Child restraint systems (CRS) are a proven method for reducing injuries to children. While there is little information on how CRS are used in rideshare vehicles and taxis, current data suggests that CRS use in taxis is much lower (5.9%) compared to personal use vehicles (92.8%) https://journals.sagepub.com/doi/pdf/10.1177/0361198119843091. In the United States, rideshare vehicle use offered by services such as Lyft and Uber, has increased dramatically in the last few years. According to the Pew Research Center, in late 2015, only 15% of those surveyed said they had used these services (one-third had never heard of ridesharing); by the end of 2018, 36% had used such services and 3% had never heard of them. Rideshare use in urban and suburban areas seems certain to grow at a rapid pace. One issue that has received little attention is the transportation of children in rideshare vehicles, particularly child safety seat installation and use. Car seats, especially for toddlers and small children, can be bulky, heavy, and challenging to handle outside of the vehicle. Inside vehicles, the options for correct installation can be as varied as the combination of vehicles and car seats available, and traveling with two or more children adds to the complexity. Initial surveys that examined the issue suggest widespread regulatory inconsistency on child seat use and confusion on the part of caregivers and for-hire drivers. Moreover, there is a lack of research on best practice approaches for promoting child safety in for-hire ride share scenarios.
Child passenger safety inspection stations are places or events where parents and caregivers can receive assistance from certified Child Passenger Safety (CPS) technicians. Prior research has suggested that primary care providers and child passenger safety technicians may be important conduits of child passenger safety information to caregivers, but more research is needed given the rapidly evolving rideshare environment.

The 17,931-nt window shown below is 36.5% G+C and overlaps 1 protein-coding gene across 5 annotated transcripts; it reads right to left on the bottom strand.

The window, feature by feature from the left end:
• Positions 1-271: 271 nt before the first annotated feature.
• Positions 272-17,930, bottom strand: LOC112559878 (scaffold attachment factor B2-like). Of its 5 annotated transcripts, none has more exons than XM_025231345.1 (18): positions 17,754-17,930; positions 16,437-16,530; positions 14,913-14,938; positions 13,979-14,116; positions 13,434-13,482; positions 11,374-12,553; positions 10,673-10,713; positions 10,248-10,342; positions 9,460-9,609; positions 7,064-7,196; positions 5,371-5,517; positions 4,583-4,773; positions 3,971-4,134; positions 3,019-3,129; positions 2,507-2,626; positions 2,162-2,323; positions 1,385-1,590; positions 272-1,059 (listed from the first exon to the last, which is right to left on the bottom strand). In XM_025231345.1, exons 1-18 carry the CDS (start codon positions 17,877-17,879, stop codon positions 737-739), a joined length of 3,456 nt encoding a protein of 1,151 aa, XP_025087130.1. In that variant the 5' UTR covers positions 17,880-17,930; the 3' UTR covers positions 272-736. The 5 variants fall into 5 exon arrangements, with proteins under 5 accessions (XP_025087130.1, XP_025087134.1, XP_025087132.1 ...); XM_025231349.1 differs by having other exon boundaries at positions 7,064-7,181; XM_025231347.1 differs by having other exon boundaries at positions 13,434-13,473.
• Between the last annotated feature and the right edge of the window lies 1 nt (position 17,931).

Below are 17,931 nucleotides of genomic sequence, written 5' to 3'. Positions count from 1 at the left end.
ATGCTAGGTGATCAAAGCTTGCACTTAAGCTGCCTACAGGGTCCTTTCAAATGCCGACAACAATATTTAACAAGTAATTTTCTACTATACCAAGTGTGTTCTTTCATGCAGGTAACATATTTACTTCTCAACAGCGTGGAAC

The objective of this research is to develop a guide to identify and prioritize the types of behavioral interventions needed to improve child passenger (defined as children under 13 years of age) safety in the for-hire rideshare environment, including taxis. The guide should include tools, policy alternatives, educational strategies and messages, corporate best practices, and other relevant approaches to promote child passenger safety through increased child restraint system use.
The BTSCRP is seeking the insights of proposers on how best to achieve the research objective. Proposers are expected to describe research plans that can realistically be accomplished within the constraints of available funds and contract time. Proposals must present the proposers' current thinking in sufficient detail to demonstrate their understanding of the issues and the soundness of their approach to meeting the research objective. New and innovative approaches to CRS use are encouraged.
The research plan should delineate the tasks required to develop guidance necessary to accomplish the research objective. At a minimum, the tasks should include the following:
· Annotate current state and local policies for ensuring child passenger safety in for-hire motor vehicles;
· Describe current company practices, both national and international, for providing CRS in for-hire motor vehicles;
· Determine the CRS experiences and attitudes of parents, other caregivers, and for-hire drivers;
· Identify objective techniques to measure the use of CRS in for-hire motor vehicles;
· Identify international policies and practices for CRS use applicable to the United States;
· Document the barriers and facilitators to CRS use (e.g., culture, geography, income, education) with a focus on companies, drivers, and caregivers;